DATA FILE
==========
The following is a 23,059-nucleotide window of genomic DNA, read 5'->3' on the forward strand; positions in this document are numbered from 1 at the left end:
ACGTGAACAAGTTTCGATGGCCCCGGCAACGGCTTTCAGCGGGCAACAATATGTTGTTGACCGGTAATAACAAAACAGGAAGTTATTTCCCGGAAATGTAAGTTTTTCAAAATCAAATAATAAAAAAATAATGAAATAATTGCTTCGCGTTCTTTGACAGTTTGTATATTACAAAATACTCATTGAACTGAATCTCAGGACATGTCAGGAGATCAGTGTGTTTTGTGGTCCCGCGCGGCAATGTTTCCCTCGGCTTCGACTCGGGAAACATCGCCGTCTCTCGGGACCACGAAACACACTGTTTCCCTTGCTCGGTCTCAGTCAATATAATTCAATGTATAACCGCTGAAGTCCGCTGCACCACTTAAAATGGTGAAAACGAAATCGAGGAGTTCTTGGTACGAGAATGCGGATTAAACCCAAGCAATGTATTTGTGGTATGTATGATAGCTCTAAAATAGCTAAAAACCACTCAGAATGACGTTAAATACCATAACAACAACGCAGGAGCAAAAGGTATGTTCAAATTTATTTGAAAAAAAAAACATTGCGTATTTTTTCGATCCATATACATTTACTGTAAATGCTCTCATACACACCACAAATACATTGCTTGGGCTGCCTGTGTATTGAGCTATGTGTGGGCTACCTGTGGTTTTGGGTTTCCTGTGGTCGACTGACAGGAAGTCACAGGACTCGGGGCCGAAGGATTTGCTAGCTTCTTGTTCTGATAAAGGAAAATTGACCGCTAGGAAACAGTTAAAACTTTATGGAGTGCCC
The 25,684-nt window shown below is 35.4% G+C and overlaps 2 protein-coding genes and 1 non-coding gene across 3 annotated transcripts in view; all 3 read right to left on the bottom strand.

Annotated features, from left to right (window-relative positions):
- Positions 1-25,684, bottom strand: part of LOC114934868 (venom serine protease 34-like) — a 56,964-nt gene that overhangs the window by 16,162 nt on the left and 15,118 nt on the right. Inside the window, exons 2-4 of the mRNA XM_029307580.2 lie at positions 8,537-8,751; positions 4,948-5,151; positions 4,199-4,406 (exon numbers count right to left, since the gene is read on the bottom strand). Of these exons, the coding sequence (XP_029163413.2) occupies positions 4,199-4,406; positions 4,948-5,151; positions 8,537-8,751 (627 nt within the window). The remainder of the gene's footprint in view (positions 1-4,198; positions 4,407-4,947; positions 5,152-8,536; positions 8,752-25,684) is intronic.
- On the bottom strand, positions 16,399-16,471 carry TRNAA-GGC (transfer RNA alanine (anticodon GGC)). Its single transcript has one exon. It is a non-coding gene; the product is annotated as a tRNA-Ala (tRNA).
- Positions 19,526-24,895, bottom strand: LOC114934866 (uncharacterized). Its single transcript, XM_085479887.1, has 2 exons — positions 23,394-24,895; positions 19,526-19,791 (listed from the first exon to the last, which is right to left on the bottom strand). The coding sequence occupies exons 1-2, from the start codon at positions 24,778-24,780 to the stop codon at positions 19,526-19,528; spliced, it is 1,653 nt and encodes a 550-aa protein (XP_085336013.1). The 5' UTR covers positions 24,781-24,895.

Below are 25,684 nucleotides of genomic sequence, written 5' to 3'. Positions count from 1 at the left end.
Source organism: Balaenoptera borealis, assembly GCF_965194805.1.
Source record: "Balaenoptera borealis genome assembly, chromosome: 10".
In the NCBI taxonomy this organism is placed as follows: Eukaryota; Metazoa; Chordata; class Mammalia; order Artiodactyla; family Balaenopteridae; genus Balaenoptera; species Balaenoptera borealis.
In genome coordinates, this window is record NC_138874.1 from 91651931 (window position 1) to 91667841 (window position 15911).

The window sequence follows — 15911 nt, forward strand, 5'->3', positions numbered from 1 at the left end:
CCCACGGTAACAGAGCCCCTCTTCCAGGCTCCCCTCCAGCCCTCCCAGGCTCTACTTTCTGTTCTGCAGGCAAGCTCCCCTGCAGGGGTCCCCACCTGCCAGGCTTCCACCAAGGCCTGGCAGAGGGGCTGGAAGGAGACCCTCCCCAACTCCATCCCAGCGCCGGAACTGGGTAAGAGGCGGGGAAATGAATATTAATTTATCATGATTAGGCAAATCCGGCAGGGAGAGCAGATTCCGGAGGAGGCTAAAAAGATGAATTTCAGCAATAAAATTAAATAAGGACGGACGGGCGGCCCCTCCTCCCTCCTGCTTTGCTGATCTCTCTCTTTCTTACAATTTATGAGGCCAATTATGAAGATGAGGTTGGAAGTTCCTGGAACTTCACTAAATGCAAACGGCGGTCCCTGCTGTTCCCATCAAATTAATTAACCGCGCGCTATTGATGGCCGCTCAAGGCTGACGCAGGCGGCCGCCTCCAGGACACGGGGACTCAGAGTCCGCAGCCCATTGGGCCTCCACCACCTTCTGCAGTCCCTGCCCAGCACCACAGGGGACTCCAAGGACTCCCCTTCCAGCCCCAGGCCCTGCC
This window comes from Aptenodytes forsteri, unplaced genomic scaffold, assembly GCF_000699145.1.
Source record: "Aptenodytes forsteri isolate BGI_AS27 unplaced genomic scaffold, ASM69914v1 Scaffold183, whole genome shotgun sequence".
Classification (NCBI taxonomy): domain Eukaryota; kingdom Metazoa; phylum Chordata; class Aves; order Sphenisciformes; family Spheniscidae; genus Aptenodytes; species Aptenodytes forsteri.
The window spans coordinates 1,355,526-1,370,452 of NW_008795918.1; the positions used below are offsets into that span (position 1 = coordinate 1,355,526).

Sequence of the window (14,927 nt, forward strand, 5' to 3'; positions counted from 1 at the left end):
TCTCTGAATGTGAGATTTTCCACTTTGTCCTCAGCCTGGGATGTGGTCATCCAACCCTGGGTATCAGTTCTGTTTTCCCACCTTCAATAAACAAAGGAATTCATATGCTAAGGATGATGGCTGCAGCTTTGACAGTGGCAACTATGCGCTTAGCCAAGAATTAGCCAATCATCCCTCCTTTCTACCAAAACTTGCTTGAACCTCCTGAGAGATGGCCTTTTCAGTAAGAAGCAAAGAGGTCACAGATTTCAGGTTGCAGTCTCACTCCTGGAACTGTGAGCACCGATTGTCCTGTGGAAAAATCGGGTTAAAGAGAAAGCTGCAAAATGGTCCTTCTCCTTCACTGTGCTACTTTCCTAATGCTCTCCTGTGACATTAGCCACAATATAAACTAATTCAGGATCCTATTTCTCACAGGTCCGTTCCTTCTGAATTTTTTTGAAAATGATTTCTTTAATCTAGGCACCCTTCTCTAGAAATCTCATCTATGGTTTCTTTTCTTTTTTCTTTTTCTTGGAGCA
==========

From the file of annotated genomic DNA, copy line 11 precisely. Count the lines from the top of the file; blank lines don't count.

In the NCBI taxonomy this organism is placed as follows: Eukaryota; Metazoa; Chordata; class Mammalia; order Artiodactyla; family Balaenopteridae; genus Balaenoptera; species Balaenoptera borealis.